The shopper calls a merchant API. RT5.a/b) Represents the shopper masquerading as the merchant. The shopper creates a merchant store and receives API calls from the CaaS. HTTP Headers and Fiddlers are two of the popular debugging tools are available to exploit on live stores; the following are examples of how malicious shoppers may be able to exploit the logic flaws in the merchant and CaaS software to buy items for free. These are real examples and the flaws have been patched; the following notation will be used: A is the shopper/attacker. T is the merchant C is the CaaS * indicates that the message is signed In nopCommerce's integration of PayPal standard, the shopper places an order and is redirected to PayPal, given an orderID and gross by the merchant. However, these arguments are not signed by the merchant, therefore the shopper may change this information before passing it along to PayPal. By changing the gross amount to 0, the CaaS expects the shopper to pay that amount; when the shopper is redirected back to the merchant, the merchant contacts PayPal about the status of the payment for that particular order and PayPal will reply that the shopper paid for the item.

The merchant updates the status of the order to "paid" without comparing the gross information that PayPal gave back to the price of the item. Thus, the shopper bought an item from the merchant for free. In nopCommerce's integration of Amazon Simple Pay, the shopper will place an order and be redirected to Amazon; the arguments given by the merchant are signed as indicated by the *, therefore preventing the shopper from tampering with the arguments. The shopper will pass these arguments to Amazon, be redirected to the returnURL, provided; the merchant that "status=PAID" and will finish the transaction. In this case, the shopper can create a separate merchant account that can sign a message which Amazon will accept. Thus, when the shopper places an order at a merchant store, the shopper will not give Amazon the message provided by the merchant, but instead create his own message and sign it with his merchant account; the arguments in this message will be the same as in the merchant's message but since the shopper's merchant account signed the message, the shopper will be paying himself.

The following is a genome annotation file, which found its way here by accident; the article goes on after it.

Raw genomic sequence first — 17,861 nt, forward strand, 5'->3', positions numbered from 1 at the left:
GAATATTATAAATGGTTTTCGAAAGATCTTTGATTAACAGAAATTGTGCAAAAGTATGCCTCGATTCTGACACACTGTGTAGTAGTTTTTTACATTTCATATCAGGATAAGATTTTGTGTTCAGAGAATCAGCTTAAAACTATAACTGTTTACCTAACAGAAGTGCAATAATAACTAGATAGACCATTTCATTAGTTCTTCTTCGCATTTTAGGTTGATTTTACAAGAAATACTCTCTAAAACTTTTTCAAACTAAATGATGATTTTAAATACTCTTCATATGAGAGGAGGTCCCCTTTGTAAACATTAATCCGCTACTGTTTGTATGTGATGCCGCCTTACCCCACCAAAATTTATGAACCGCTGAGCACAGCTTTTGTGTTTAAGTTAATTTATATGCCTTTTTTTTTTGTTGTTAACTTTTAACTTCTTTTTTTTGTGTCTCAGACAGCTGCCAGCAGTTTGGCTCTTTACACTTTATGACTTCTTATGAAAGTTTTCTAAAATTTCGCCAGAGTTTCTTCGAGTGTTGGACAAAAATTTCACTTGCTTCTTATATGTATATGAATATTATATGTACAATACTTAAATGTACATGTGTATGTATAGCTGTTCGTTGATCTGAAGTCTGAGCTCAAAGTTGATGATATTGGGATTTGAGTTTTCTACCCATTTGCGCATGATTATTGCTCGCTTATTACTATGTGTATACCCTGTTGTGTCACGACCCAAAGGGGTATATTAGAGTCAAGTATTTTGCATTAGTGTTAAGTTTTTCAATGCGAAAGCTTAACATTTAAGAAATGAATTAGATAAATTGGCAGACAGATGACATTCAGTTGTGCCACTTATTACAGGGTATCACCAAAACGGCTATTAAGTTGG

However, the shopper will be redirected to the merchant's website because of the returnURL and the merchant will update its database that the order was paid for because it received a signed message from Amazon with "status=PAID". The shopper has bought an item from a mercha

What U See Is What U Get

"What U See Is What U Get" is the first single from Xzibit's second album, 40 Dayz & 40 Nightz. In its first week the song peaked at #50 on the Billboard Hot 100, being Xzibit's highest charting single, it peaked at # 3 on his highest on that chart. A music video directed by Gregory Dark was filmed in Los Angeles; the deceptively simplistic premise of the video is Xzibit's trek to a nearby shop after being asked to pick up some milk. On his way, Xzibit greets several friends performs in a local concert and finds a dropped one hundred-dollar bill. However, he crosses paths with various chaotic incidents including a carjacking, bombing and store looting. In the end, Xzibit is able to pick up the milk and make his way home, only to be told that they needed hot sauce and asked to go back out again; the video closes with a dedication to then-recently-deceased music video director Michael Lucero. Lucero's production company, What You See Is What You Get had produced and Lucero had directed the music videos for Xzibit's songs "Paparazzi" and "The Foundation".